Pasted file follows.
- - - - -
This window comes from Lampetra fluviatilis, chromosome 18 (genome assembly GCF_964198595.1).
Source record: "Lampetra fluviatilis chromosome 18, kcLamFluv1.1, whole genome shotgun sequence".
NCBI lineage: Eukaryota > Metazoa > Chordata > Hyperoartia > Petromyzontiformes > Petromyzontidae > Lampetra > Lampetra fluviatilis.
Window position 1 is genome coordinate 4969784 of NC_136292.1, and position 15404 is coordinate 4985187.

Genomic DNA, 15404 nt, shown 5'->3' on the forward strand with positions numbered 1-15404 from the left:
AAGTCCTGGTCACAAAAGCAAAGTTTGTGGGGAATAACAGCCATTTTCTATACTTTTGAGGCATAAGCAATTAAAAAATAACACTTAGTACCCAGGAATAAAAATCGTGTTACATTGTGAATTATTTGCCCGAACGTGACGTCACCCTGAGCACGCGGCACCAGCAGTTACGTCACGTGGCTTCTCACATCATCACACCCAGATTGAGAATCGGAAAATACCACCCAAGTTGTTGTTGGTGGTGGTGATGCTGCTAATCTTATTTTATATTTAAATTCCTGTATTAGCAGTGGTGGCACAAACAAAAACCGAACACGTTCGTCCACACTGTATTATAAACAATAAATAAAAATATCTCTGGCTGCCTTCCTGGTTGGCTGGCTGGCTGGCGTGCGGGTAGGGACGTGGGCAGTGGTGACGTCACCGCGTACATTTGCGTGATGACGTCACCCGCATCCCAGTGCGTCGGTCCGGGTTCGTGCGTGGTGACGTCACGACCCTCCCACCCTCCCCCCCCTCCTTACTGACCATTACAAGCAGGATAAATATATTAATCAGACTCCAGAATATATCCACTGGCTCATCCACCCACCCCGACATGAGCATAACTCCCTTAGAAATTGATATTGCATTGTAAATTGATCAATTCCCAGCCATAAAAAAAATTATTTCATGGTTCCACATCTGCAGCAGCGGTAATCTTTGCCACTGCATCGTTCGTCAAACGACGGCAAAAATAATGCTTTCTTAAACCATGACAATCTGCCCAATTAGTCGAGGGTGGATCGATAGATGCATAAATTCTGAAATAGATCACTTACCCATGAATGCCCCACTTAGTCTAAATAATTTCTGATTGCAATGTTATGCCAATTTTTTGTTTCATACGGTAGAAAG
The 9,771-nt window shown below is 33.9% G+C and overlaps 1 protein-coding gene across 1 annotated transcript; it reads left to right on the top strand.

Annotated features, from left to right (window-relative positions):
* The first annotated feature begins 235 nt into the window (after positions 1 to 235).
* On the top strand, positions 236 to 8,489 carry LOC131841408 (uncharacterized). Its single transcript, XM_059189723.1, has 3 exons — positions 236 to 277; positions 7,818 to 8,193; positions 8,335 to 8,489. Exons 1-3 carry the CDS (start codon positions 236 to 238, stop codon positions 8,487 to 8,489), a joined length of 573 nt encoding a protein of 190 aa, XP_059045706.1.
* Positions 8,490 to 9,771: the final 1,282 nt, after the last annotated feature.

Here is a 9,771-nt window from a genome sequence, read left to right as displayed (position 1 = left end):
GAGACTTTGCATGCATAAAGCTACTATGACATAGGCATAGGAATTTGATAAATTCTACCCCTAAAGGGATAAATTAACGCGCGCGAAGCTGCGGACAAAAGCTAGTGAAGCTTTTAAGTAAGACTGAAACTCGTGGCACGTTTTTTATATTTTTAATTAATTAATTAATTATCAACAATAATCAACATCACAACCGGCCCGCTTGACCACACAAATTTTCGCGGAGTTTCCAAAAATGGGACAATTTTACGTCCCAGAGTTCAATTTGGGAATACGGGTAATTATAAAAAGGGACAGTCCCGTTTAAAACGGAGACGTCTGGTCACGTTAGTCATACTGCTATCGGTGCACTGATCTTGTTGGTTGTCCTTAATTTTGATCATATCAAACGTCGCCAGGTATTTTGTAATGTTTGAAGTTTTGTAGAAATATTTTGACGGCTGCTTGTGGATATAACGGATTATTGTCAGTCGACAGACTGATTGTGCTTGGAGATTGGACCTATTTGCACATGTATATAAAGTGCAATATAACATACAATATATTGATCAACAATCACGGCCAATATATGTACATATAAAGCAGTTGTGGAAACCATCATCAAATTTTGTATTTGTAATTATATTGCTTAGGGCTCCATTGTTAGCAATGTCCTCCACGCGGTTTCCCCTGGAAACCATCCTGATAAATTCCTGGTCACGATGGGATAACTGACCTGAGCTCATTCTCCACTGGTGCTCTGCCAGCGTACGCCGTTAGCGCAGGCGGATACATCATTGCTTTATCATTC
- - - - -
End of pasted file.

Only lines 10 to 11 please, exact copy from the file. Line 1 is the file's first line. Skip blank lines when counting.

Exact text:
* On the top strand, positions 236 to 8,489 carry LOC131841408 (uncharacterized). Its single transcript, XM_059189723.1, has 3 exons — positions 236 to 277; positions 7,818 to 8,193; positions 8,335 to 8,489. Exons 1-3 carry the CDS (start codon positions 236 to 238, stop codon positions 8,487 to 8,489), a joined length of 573 nt encoding a protein of 190 aa, XP_059045706.1.
* Positions 8,490 to 9,771: the final 1,282 nt, after the last annotated feature.